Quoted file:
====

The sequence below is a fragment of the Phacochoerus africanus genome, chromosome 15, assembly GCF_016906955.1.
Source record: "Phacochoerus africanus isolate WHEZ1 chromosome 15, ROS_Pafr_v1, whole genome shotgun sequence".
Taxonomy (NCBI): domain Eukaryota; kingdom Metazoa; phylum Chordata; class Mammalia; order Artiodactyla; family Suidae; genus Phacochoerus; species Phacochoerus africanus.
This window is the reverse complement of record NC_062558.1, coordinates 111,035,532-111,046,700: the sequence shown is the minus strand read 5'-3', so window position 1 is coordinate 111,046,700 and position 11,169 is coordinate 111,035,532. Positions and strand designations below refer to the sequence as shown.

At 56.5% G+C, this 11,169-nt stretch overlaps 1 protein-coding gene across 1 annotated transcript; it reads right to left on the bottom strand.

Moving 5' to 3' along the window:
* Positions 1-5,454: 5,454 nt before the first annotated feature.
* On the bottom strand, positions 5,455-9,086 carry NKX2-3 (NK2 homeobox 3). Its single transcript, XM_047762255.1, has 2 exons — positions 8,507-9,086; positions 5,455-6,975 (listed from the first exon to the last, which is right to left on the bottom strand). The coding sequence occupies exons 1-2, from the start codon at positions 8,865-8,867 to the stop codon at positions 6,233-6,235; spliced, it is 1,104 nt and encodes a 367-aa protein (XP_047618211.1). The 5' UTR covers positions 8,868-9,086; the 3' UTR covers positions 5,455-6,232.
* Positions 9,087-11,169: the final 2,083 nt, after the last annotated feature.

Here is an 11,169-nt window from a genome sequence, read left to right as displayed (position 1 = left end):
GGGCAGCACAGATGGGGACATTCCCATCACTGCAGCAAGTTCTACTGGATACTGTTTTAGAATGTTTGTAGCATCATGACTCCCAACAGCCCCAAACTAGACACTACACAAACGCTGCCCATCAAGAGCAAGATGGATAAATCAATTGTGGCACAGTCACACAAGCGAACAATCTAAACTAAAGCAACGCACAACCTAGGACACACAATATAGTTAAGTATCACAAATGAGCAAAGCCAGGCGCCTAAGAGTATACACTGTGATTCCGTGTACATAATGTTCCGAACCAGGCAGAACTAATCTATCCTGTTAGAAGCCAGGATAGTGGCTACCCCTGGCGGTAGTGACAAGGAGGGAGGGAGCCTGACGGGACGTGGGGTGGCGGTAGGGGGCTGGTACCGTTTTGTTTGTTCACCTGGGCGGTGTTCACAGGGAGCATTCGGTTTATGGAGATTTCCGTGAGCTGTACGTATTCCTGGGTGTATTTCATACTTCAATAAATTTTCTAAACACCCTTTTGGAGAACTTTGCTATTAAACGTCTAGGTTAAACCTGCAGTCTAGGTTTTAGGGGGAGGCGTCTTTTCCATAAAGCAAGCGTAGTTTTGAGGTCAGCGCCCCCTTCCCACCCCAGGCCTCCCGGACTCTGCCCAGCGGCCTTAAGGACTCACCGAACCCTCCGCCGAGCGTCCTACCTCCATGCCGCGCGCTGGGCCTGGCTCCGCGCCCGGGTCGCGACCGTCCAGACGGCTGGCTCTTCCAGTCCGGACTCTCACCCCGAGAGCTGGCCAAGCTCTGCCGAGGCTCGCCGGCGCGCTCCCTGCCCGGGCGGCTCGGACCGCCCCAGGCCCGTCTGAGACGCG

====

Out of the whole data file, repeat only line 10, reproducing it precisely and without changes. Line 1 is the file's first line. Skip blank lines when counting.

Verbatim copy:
Here is an 11,169-nt window from a genome sequence, read left to right as displayed (position 1 = left end):